Tick season chomping at the bit
In California ticks are ready to bite year-round, but there are peak periods for some ticks in certain stages of their life cycle. Winter happens to be when the adult ticks that can cause Lyme disease are most active.
In 2019 in Sonoma and Marin counties, about 1.1 percent of adult ticks and 5 percent of nymphs tested were infected with Borrrelia burgdorferi, the causative agent of Lyme disease, said Nizza Sequeira, spokesperson for Marin-Sonoma Mosquito and Vector Control District.
In addition to backyards, Sonoma Valley has thousands of acres of open space where the little buggers live, and given that the lifecycle of some ticks may be up to three years, ample time for one to latch onto a bare human leg or a dog shoulder passing by.
Called “questing,” ticks perch on the tip of blades of grass or the rim of leaves with their two front legs stretched out, and wait for a “host” to attach to, which then becomes a meal provider. They cannot fly or jump so they climb onto passing hosts that brush by.
Nymph or immature ticks are often found in leaf litter or logs, and adult ticks frequent tall grasses.
The three most commonly-encountered ticks in Sonoma Valley are the western black-legged tick – also called deer tick (Ixodes pacificus) – American dog tick (Dermacenter variabilis), and Pacific Coast tick (Dermacenter occidentalis), according to vector control.
Deer ticks are active October through July, with adult activity peaking in the winter and nymphs peaking in the spring.
“The nymphal stage of this tick is tiny and hard to detect on your body,” Sequeira said. “Both the adult and the nymph can transmit Lyme disease.”
American dog ticks are found November through June, and the Pacific Coast tick can be found from May through August, Sequeira said.
There are “hard” and “soft” ticks, each with a different life cycle. Hard ticks, such as the deer tick, emerge from eggs as larvae with six legs and seek a host for its first blood meal. After it feeds it molts into the nymphal stage and acquires eight legs and again seeks a host, feeds and molts again into the adult stage. This final stage requires another blood meal after which adult females drop off and lay a batch of thousands of eggs. Then she dies.
The length of time a hard tick feeds varies from several days to weeks depending on life stage, host type and species of tick. When the tick is engorged, the exterior surface of an adult tick can expand anywhere from 200 to 600 times its unfed body weight, according to UC Davis Department of Entomology and Nematology.
Some ticks, such as the deer tick, go through higher levels of activity during seasonal and life stages. For example, winter and early spring is when adult deer ticks are most active. Just about the time adult activity tapers off, nymphal ticks ramp up. Nymphal ticks – the immature stage when ticks pose a higher risk of transmitting diseases such as Lyme disease – are at their most active in the spring and early summer, according to the California Department of Public Health.
There are other diseases transmitted by ticks, such as Rocky Mountain spotted fever. Nymphs are responsible for most of human infection of Lyme disease, in part because they are so small and difficult to see and remove, according to the CDC. A tick must be attached to its host for 36 to 48 hours before the disease’s bacterium can be transmitted.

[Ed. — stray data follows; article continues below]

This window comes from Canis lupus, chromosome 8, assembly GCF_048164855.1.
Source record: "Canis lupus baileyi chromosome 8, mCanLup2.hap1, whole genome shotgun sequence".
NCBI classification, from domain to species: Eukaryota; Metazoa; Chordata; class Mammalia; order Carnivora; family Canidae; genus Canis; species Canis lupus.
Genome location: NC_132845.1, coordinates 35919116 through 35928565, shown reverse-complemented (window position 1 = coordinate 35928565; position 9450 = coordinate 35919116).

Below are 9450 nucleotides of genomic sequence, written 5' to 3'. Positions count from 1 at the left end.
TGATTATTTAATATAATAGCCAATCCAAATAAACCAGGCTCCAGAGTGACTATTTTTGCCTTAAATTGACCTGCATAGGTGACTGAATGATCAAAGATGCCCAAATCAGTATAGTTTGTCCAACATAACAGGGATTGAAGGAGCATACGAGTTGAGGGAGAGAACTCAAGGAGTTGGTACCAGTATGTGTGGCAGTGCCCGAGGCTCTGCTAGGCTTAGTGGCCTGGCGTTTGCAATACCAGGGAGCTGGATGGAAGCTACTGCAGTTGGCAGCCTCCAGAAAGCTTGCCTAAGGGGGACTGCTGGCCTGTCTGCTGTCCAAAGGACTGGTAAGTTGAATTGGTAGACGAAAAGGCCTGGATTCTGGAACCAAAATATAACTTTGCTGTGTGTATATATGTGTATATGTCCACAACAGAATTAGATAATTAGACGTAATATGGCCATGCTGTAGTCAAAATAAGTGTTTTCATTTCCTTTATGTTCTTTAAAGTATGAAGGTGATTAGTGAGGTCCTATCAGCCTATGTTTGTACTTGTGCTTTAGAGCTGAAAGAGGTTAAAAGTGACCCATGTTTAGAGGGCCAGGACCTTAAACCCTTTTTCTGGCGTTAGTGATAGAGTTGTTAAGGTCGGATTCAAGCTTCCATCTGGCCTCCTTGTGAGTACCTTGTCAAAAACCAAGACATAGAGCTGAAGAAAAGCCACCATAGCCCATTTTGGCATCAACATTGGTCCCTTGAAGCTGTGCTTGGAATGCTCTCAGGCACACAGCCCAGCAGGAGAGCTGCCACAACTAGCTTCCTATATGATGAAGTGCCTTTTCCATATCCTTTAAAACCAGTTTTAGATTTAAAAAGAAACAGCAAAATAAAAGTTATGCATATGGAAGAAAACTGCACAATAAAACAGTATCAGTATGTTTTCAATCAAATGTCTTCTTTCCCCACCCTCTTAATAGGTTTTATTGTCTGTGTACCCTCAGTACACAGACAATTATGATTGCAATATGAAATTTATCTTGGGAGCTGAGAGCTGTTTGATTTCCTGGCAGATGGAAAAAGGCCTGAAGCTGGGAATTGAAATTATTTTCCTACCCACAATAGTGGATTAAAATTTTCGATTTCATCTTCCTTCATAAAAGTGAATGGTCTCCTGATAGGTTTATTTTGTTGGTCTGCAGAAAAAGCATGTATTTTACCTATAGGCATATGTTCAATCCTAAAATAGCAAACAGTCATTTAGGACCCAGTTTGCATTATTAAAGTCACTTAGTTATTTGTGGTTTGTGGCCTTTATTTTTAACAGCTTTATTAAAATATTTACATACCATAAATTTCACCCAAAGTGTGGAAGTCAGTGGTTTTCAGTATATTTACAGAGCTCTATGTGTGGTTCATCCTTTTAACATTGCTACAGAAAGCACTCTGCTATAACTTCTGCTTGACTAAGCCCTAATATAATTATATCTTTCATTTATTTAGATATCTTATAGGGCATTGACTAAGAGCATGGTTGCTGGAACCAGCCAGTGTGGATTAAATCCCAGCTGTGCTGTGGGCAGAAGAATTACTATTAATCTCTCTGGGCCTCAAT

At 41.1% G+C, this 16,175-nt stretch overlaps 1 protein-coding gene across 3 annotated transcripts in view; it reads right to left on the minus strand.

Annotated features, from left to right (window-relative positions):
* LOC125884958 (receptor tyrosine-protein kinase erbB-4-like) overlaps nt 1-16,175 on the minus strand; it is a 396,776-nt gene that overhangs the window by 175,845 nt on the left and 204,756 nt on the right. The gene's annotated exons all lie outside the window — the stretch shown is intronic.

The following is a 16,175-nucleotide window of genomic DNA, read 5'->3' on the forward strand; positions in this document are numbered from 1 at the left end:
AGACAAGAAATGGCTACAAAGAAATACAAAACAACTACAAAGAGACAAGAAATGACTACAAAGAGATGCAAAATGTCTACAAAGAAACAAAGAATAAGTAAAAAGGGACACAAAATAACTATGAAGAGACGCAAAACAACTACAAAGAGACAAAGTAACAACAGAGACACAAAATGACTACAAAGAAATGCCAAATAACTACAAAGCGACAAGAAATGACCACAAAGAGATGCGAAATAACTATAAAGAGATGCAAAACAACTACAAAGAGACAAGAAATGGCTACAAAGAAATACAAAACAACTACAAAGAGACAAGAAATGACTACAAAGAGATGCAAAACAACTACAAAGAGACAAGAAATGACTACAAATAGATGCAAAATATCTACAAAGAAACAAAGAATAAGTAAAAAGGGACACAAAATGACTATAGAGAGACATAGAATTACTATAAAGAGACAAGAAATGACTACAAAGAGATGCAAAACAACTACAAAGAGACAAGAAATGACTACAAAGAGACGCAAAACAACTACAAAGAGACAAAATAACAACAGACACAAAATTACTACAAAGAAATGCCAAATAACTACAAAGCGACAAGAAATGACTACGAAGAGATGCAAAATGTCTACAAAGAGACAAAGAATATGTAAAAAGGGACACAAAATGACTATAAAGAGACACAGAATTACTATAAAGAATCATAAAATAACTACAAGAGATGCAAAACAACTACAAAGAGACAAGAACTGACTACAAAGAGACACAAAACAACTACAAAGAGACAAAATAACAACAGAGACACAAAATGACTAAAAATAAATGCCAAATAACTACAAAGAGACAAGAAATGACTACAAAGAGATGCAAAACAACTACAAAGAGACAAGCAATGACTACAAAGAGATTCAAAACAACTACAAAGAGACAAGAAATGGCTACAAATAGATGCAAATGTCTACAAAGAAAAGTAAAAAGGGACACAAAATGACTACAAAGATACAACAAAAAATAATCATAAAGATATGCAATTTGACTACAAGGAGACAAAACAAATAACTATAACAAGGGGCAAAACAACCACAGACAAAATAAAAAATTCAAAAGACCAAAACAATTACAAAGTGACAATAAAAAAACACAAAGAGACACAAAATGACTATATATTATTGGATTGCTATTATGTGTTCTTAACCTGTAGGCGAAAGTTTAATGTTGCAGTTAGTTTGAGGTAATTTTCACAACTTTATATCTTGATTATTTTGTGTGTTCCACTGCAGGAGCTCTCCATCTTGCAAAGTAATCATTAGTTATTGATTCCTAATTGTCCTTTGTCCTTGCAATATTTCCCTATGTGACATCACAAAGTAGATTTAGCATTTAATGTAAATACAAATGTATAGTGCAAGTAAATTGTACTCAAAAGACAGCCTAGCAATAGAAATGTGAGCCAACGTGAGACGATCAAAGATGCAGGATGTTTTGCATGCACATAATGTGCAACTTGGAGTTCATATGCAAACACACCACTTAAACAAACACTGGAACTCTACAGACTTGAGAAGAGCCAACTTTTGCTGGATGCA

Ticks may take anywhere from 10 minutes to two hours preparing to bite. It feeds by grabbing skin, cutting in and then inserting its barbed feeding tube, which it uses like a straw to suck up blood. Some species secrete a cement-like substance that helps them stay attached.
Found on the west coast, the Western fence lizard has a protein in its blood that can kill the spirochete (a spiral-shaped bacteria) – which can cause Lyme disease and other diseases – in the gut of an infected nymph tick if the tick eats a blood meal from the lizard. When the nymph becomes an adult it will not pass on the bacteria.
The Centers for Disease Control (CDC) reported that in 2018 there was a total of 33,666 cases of Lyme disease reported nationwide; 23,558 confirmed and 10,108 probable. In California there were 62 confirmed cases of Lyme disease reported in 2018.
Contrast that to Pennsylvania, which reported 7,920 confirmed cases, and Oklahoma, which reported none. That doesn’t necessarily mean Oklahoma had zero cases of Lyme disease, it just means none were reported to the CDC.
The Marin-Sonoma Mosquito and Vector Control District doesn’t spray for ticks as it does for mosquitoes, instead it concentrates on awareness and prevention as the best route to take to avoid tick bites, experts said.
Kelly Liebman, scientific programs manager for the district, said they use a flag – a 1-meter square white flannel material attached to a pole – and drag it on the grass along trails in all Sonoma and Marin parks to collect ticks.
The ticks are brought back to a lab, separated into life stages and gender, and tested for Lyme and other diseases. The surveillance is conducted yearly primarily for awareness and education, Liebman said.
“We do not control ticks. Our focus is on education and surveillance,” Sequeira said. “We have a robust outreach program that includes giving presentations about ticks and tick-bite prevention to wide range of community groups”
The vector control district also provides free classes on ticks, mosquitoes and yellow jackets to all grades in local schools, which is so popular there is a waiting list, Sequeria said.
“The lessons focus on safety tips as well as the biology and ecology of ticks,” she said. “Each class borrows a life cycle kit that includes preserved tick specimens, magnifiers, and a tick life cycle wheel. Students are also provided with activity books that reinforce what was learned during the lesson.”
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